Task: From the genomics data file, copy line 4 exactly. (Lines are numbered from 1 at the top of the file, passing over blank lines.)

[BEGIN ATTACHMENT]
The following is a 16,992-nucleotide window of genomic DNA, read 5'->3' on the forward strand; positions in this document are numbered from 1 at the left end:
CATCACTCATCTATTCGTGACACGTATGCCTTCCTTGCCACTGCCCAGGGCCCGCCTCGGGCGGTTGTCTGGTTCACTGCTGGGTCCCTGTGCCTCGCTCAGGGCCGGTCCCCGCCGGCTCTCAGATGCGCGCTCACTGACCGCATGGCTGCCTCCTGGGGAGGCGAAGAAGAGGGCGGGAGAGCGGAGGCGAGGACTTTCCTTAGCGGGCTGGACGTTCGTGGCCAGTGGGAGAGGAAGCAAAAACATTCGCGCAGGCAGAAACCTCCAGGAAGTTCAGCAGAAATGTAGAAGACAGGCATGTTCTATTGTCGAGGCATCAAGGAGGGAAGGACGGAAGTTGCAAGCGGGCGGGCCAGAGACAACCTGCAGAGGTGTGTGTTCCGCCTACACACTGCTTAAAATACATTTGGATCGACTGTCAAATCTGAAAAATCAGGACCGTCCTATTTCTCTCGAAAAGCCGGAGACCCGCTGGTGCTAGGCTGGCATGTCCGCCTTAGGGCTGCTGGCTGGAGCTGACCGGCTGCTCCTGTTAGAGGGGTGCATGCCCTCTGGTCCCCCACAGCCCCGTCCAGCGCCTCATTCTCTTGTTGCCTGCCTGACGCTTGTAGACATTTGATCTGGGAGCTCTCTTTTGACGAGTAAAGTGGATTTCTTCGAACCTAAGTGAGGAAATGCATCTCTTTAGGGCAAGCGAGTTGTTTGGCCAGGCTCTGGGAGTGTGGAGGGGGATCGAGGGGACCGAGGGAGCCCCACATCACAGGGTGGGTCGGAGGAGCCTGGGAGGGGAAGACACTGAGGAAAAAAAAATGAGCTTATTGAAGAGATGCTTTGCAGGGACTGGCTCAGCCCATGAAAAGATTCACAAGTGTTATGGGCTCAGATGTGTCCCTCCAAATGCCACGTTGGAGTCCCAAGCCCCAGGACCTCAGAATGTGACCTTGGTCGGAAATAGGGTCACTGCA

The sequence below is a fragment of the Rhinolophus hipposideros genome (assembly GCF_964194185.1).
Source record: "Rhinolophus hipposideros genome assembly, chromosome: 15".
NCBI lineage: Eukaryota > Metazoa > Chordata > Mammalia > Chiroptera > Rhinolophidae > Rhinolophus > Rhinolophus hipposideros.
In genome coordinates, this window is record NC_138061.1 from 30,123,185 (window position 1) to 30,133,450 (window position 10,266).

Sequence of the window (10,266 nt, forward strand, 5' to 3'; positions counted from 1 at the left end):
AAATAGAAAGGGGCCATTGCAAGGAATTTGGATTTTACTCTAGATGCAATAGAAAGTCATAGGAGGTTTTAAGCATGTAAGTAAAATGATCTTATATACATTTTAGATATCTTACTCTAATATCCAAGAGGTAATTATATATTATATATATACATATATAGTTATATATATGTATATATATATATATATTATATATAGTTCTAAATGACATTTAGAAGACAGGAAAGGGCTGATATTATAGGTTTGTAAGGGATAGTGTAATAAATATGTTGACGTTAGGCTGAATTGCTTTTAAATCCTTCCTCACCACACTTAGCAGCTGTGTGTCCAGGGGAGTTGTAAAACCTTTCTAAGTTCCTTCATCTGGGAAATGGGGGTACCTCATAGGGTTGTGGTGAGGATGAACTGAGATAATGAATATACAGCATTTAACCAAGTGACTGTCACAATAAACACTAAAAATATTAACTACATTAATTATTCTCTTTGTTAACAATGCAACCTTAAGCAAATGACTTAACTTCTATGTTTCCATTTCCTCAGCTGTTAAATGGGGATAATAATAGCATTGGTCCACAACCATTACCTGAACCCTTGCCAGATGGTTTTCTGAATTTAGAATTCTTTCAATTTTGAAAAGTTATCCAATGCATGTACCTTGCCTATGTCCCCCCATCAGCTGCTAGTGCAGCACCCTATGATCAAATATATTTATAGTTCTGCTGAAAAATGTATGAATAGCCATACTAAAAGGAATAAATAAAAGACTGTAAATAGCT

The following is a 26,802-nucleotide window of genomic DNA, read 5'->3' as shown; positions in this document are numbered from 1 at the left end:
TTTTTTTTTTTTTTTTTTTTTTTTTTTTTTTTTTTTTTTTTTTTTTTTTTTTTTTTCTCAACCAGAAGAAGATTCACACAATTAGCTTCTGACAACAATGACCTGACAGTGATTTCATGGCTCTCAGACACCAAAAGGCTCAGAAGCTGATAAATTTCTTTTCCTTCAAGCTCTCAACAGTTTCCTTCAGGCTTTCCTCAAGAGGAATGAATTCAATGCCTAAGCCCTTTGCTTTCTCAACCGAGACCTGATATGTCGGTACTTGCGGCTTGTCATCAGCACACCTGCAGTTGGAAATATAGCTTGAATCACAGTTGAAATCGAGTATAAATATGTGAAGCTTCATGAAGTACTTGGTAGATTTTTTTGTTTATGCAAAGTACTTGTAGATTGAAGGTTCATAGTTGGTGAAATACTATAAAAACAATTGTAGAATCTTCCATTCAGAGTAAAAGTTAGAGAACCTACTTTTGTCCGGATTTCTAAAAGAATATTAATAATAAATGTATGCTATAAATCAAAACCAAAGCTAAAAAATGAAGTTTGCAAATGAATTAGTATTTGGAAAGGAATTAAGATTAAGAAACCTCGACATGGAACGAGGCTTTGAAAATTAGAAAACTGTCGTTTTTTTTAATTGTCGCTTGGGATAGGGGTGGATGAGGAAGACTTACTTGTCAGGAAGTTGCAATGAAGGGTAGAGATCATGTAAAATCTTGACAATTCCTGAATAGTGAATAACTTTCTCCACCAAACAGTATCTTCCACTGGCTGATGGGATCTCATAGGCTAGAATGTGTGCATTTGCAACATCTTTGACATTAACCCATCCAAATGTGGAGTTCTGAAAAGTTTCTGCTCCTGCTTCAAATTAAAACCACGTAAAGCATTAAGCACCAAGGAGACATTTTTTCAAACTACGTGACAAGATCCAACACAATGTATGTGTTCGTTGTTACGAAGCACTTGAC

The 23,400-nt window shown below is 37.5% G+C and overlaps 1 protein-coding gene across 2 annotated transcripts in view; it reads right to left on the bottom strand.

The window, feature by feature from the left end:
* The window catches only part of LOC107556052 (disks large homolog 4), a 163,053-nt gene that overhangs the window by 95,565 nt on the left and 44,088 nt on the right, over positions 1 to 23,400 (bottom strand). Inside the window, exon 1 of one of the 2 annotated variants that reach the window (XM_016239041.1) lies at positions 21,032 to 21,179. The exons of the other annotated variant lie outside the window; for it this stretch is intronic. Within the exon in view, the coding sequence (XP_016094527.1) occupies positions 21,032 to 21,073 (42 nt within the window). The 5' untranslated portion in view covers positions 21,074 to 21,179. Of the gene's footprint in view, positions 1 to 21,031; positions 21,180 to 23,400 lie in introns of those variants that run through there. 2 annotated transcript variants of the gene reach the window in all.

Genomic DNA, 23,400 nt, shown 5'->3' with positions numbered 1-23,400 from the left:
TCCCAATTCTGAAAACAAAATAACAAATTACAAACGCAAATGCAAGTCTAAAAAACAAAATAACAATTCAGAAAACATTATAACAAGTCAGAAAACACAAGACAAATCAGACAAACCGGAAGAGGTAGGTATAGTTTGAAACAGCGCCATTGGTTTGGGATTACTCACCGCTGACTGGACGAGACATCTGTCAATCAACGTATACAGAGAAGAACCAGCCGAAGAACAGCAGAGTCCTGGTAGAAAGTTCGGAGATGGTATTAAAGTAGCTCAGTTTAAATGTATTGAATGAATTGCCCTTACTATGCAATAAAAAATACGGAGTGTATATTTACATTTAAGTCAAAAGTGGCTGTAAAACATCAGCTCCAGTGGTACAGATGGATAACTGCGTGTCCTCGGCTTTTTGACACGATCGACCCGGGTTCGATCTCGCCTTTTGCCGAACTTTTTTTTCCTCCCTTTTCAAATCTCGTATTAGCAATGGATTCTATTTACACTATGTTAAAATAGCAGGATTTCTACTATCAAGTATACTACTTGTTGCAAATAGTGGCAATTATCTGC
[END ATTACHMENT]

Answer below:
Source record: "Rhinolophus hipposideros genome assembly, chromosome: 15".